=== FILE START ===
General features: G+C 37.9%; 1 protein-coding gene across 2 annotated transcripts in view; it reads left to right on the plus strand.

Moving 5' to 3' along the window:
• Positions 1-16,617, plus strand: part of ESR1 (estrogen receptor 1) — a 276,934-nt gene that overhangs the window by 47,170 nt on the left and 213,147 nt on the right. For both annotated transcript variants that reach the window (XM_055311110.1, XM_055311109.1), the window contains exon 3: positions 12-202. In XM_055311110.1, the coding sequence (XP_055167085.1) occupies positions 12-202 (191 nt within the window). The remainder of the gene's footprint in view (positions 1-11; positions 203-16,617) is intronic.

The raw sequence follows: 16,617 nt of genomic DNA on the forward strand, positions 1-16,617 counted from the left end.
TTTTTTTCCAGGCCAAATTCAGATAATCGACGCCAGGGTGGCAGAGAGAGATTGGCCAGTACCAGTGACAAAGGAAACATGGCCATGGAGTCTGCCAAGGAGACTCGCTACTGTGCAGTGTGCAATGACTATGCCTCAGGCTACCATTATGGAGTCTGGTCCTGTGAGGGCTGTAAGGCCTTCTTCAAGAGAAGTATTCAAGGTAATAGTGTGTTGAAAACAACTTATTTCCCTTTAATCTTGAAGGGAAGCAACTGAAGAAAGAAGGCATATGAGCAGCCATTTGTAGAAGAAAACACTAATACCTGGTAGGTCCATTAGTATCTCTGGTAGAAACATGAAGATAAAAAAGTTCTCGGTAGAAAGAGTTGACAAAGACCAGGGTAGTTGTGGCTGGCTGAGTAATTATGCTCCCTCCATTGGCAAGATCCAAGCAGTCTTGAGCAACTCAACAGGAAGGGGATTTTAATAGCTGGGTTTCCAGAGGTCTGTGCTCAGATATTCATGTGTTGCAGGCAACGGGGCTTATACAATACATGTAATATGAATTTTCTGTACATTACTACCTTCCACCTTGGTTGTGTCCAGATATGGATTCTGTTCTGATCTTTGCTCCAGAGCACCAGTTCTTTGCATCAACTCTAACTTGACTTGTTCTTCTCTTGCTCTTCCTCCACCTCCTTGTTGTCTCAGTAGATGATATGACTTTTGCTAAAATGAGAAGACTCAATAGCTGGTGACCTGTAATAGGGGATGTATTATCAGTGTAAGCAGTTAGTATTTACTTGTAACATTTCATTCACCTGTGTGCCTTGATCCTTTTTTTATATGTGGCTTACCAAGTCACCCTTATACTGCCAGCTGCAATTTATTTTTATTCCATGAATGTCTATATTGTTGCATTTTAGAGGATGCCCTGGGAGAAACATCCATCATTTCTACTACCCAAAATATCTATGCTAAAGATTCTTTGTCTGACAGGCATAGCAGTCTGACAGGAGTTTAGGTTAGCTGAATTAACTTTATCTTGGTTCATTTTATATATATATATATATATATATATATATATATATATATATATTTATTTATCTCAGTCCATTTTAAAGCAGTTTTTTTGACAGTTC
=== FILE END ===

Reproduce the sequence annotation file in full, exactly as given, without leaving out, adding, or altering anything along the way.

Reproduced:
General features: G+C 37.9%; 1 protein-coding gene across 2 annotated transcripts in view; it reads left to right on the plus strand.

Moving 5' to 3' along the window:
• Positions 1-16,617, plus strand: part of ESR1 (estrogen receptor 1) — a 276,934-nt gene that overhangs the window by 47,170 nt on the left and 213,147 nt on the right. For both annotated transcript variants that reach the window (XM_055311110.1, XM_055311109.1), the window contains exon 3: positions 12-202. In XM_055311110.1, the coding sequence (XP_055167085.1) occupies positions 12-202 (191 nt within the window). The remainder of the gene's footprint in view (positions 1-11; positions 203-16,617) is intronic.

The raw sequence follows: 16,617 nt of genomic DNA on the forward strand, positions 1-16,617 counted from the left end.
TTTTTTTCCAGGCCAAATTCAGATAATCGACGCCAGGGTGGCAGAGAGAGATTGGCCAGTACCAGTGACAAAGGAAACATGGCCATGGAGTCTGCCAAGGAGACTCGCTACTGTGCAGTGTGCAATGACTATGCCTCAGGCTACCATTATGGAGTCTGGTCCTGTGAGGGCTGTAAGGCCTTCTTCAAGAGAAGTATTCAAGGTAATAGTGTGTTGAAAACAACTTATTTCCCTTTAATCTTGAAGGGAAGCAACTGAAGAAAGAAGGCATATGAGCAGCCATTTGTAGAAGAAAACACTAATACCTGGTAGGTCCATTAGTATCTCTGGTAGAAACATGAAGATAAAAAAGTTCTCGGTAGAAAGAGTTGACAAAGACCAGGGTAGTTGTGGCTGGCTGAGTAATTATGCTCCCTCCATTGGCAAGATCCAAGCAGTCTTGAGCAACTCAACAGGAAGGGGATTTTAATAGCTGGGTTTCCAGAGGTCTGTGCTCAGATATTCATGTGTTGCAGGCAACGGGGCTTATACAATACATGTAATATGAATTTTCTGTACATTACTACCTTCCACCTTGGTTGTGTCCAGATATGGATTCTGTTCTGATCTTTGCTCCAGAGCACCAGTTCTTTGCATCAACTCTAACTTGACTTGTTCTTCTCTTGCTCTTCCTCCACCTCCTTGTTGTCTCAGTAGATGATATGACTTTTGCTAAAATGAGAAGACTCAATAGCTGGTGACCTGTAATAGGGGATGTATTATCAGTGTAAGCAGTTAGTATTTACTTGTAACATTTCATTCACCTGTGTGCCTTGATCCTTTTTTTATATGTGGCTTACCAAGTCACCCTTATACTGCCAGCTGCAATTTATTTTTATTCCATGAATGTCTATATTGTTGCATTTTAGAGGATGCCCTGGGAGAAACATCCATCATTTCTACTACCCAAAATATCTATGCTAAAGATTCTTTGTCTGACAGGCATAGCAGTCTGACAGGAGTTTAGGTTAGCTGAATTAACTTTATCTTGGTTCATTTTATATATATATATATATATATATATATATATATATATATATATTTATTTATCTCAGTCCATTTTAAAGCAGTTTTTTTGACAGTTC